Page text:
by Judith L. Carmel
Museum of Modern Art, Bogota 1987
Within the panorama of relative contemporary mediocrity, where in multitude of exhibitions one gets to meet the artist and ask one self how this more or less noticeable, pleasant or shy individuals produced the works on show- works that on occasion are even less noticeable than it’s authors - Ricardo Valbuena is an unexpected surprise, for he is as energetic and engaging as his work and both deserve especial attention.
Valbuena’s paintings and drawings are openly expressionistic both for their emotional content and their execution. They show the concentrated capacity of the lines and brush strokes to reveal the animated gesture of the artist and produce splendid pictorial images charged with various emotions. Some times the emotion is silent and evasive like in the series of the Underground and in others it is intensely dramatic.
In this case a strong and loose calligraphy is used to define forms and figures, causing a disquieting sense of motion. This is particularly true of the monumental Blue Triptych and other compositions that are overpowering because of the strong physical presence of the figures.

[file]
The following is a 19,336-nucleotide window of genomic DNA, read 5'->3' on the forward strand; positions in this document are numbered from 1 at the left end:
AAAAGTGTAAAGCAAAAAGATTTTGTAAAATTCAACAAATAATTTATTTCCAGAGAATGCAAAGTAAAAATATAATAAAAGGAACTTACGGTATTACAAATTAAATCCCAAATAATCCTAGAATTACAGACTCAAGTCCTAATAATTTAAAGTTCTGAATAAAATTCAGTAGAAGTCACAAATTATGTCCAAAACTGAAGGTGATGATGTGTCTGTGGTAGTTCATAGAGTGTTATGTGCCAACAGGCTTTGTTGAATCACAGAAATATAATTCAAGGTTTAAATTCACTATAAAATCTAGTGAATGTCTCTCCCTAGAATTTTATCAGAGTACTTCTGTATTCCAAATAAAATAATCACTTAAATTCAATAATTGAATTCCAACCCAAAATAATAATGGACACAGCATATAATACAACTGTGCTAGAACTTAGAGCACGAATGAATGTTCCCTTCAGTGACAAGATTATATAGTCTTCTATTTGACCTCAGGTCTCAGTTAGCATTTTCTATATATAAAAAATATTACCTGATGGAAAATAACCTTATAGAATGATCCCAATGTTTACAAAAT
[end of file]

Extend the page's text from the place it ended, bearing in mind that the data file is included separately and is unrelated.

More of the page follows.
In choosing not to represent a specific environment but rather isolate a figure or a face against a neutral background and present it directly, the artist intensifies the emotional impact that his images can exert on the viewer. The monumental faces covered by a gas mask or partially hidden behind a hand, in particular, produce this type of crude and immediate psychological energy.
Other subjects where chosen for their potential to create in the spectator a feeling of anxiety or urgency. This is the case with the series of horses. Here the figure is placed frontally against an abstract background that allows the artist to produce images full of strength and movement.
This sense of immediacy in life characterizes much of Valbuena’s work. The different figures that inhabit his world are not represented in identifiable narrative contexts, since the artist openly conspires against painting as a vehicle to tell stories. His images are isolated instances of human vulnerability; fragile abstractions; symbols. Some pieces where inspired by the London Underground. These images are silent. Speed envelopes the isolated figures that seem trapped in a disturbing stillness. The apparent immobility and feeling of entrapment of these figures is a disquieting experience, for it shows us their great susceptibility to urban isolation. The painter creates a particular inner tension by visually juxtaposing the emotional conditions of each scene with his energetic drawing technique.
One expects the figures to move and jet they don’t. After viewing Valbuena’s work, to turn around and walk away, is to allow this images to echo repeatedly in one’s memory.